I recently took delivery of a BangGood Instrument Case, which sells for about $10. Many BITX40 owners have used this case to good effect. It’s big enough for the BITX40 with some room to spare, and the price is right. Being plastic, some consider it inferior as a radio case, but for me it’s a step up from the monstrosity of a plastic case I was using previously. The plastic is easy to cut and drill too.
First and foremost, I had to plan a layout for the front panel. With a permanent marker, I drew a line lengthwise along center of the back of the front panel. This would serve as the center line which the bottom of the LCD would line up with, and the three knobs. I wanted them even. I also wanted four holes under the LCD, so I tried to line those up so that they’d clear the LCD PCB and be half way between the panel edge and the center line. It worked out reasonably well.
Measure Twice, Cut Once
I used a spare LCD panel to make sure I had the outline of the LCD correct. One tricks I use is to use a piece of paper and mark lengths across the edge of the paper and then use it like a ruler and square. This method works surprisingly well.
Once I had the shape of the LCD laid out accurately on the back of the front panel plate, I got to work and started drilling holes all over the inside the perimeter that I’d drawn. I use about a 1/8″ drill bit to do this. I didn’t worry about connecting the holes, and any that were too far apart I went back and drilled another hole between. I used a knife and pliers to break or cut the middle out of the LCD cutout. Then I used a flat metal 90 degree bracket left over from another project, and a flat wood piece from another, and lined it all up in my vice and went to town on it with a flat file as shown below.
By using an “L” bracket, I was able to line up to do the bottom and one side at a time which came in really handy. Final fitting was done by hand without any guards. Short of CNC cutting, I think this method is very good and I’m pleased with how it turned out. It’s not perfect but for the simple methods used it’s quite sufficient.
The spare LCD, once fitted, was used to mark the holes for the bolts attaching it. Holes were drilled for the rotary encoder and volume pot, and another for a spare potentiometer or status indicator light. It’s unused for now. It took a bit of work with a round file to make the holes large enough because my biggest drill bit was just a tad too small. A file set is invaluable!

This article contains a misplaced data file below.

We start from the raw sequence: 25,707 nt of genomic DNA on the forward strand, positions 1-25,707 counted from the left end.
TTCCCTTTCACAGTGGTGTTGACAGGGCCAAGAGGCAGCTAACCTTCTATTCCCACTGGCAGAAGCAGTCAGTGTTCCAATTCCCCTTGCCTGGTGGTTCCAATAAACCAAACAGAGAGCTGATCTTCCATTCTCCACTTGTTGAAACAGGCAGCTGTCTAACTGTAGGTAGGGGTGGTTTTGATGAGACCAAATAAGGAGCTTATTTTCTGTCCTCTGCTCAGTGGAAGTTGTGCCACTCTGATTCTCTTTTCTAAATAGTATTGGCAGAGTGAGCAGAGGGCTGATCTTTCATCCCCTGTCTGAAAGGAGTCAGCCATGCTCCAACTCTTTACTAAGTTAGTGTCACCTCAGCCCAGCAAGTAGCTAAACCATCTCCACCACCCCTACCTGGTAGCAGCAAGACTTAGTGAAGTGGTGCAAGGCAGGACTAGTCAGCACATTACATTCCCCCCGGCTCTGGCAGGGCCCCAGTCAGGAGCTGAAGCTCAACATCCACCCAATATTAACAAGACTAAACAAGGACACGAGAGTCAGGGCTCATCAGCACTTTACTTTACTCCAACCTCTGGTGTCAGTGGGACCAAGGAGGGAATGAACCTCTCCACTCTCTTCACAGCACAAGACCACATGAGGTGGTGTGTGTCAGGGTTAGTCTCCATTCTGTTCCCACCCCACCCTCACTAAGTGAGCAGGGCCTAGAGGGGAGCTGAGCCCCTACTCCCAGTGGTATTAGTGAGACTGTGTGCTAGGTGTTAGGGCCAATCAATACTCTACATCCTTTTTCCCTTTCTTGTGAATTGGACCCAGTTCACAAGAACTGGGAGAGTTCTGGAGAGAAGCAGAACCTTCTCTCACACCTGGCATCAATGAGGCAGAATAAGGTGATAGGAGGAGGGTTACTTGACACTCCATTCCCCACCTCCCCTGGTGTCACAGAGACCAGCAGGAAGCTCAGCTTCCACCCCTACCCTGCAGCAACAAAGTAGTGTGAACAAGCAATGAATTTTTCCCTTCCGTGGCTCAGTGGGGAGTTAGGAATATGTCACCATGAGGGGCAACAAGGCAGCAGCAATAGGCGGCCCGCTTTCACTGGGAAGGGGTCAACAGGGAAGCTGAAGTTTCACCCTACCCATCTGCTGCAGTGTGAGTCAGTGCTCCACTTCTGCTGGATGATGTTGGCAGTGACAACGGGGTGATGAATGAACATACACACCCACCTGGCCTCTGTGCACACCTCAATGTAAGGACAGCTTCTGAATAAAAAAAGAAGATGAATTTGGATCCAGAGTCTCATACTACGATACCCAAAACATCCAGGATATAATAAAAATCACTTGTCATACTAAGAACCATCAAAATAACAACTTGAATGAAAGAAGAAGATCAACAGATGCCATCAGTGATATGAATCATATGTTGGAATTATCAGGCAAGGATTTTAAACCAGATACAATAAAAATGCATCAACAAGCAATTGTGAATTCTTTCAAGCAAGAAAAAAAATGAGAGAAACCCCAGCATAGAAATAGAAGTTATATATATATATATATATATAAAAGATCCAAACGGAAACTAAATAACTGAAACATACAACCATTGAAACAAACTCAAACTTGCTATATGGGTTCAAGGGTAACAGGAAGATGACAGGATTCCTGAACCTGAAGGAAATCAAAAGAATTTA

With those holes drilled it was time to pay attention to the rear panel.
The Rear Panel
Early on I decided to use a larger heat sink for the sake of the Digital Modes I’ve been using lately. They use 100% modulation for long periods of time and even at 5 watts they can heat up the IRF510 PA transistor quite a bit with the stock heat sink.
I didn’t want to cut a giant hole in the back, nor did I want to have the heat sink internal to the case. The solution was to cut out a section of a spare heat sink just big enough to be as large as the IRF510, drill a hole for the IRF510 (bent slightly to be even with the back panel), cut a hole out of the back panel, drill the heat sink scrap to match, and then cut out a piece of the back panel and file it until the scrap fit perfect. Sandwich that between the IRF510 and the desired heat sink.
As you can see I used insulators to keep the heat sink electrically uncharged. That’s important with the IRF510 transistor, since the tab has voltage on it.
The rest of the connections were drilled and the connectors installed. Since I mentioned that I didn’t have a drill big enough for some of the holes on the front panel, you might wonder how I managed these holes, especially for the giant mic connector. I have been hanging on to a stepping drill bit for some time. I got it to bite into the plastic by leaning the drill back and forth until it bit, and it made quick work of the holes that way. From the back you can see all the connectors and the heat sink.
Wiring it up
The BITX40 wireup is really simple, but I wanted it to be nice for the new case- I didn’t want wires everywhere. So I spent some time twisting the wires, cutting them to length, and re-soldering them. I also ran them under the BITX40 PCB to keep them out of the way as much as possible.
Power distribution was done with two scraps of PCB hot glued to the bottom of the case and marked + and – with a marker. The left most front panel switch was wired in and powers up the radio by applying power to the positive PCB.
Since the 3.5mm audio jack was too small for the thick back plate, I drilled an over sized hole, mounted the jack to a piece of PCB, and hot glued that to the inside of the panel.
The End Result
Overall I’m very happy with the end result. The case works, and I only had one major glitch! I neglected to make room for one of the bolts that bolts the case halves together, and so I had to break off the boss on the top half and hot glue the foot to the bottom. It still works fine and you can’t actually tell, but if I had caught it first, the LCD would have been about 1/2″ to the right of where it is.
But what about the switches and buttons?
From left to right: Power, Disconnected, Disconnected, VFO memory for the QRP-Labs VFO. The second switch will be used later when I add a 80M Band Pass Filter, and the second button is just there to fill the hole. It may be a status light at some point, but right now it provides symmetry which is as an important task as one could ask it to fill!